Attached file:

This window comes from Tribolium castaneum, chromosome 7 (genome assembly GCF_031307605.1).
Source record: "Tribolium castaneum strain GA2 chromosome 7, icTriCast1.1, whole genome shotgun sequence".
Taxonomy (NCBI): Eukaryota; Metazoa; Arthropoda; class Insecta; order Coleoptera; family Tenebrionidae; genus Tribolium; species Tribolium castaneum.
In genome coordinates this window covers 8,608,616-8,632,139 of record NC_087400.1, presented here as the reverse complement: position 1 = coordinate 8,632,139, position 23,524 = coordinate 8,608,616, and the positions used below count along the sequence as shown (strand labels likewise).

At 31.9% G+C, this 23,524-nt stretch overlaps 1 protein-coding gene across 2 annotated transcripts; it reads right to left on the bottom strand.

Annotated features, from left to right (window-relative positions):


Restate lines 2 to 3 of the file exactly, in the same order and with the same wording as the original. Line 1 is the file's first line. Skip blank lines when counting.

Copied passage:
Source record: "Tribolium castaneum strain GA2 chromosome 7, icTriCast1.1, whole genome shotgun sequence".
Taxonomy (NCBI): Eukaryota; Metazoa; Arthropoda; class Insecta; order Coleoptera; family Tenebrionidae; genus Tribolium; species Tribolium castaneum.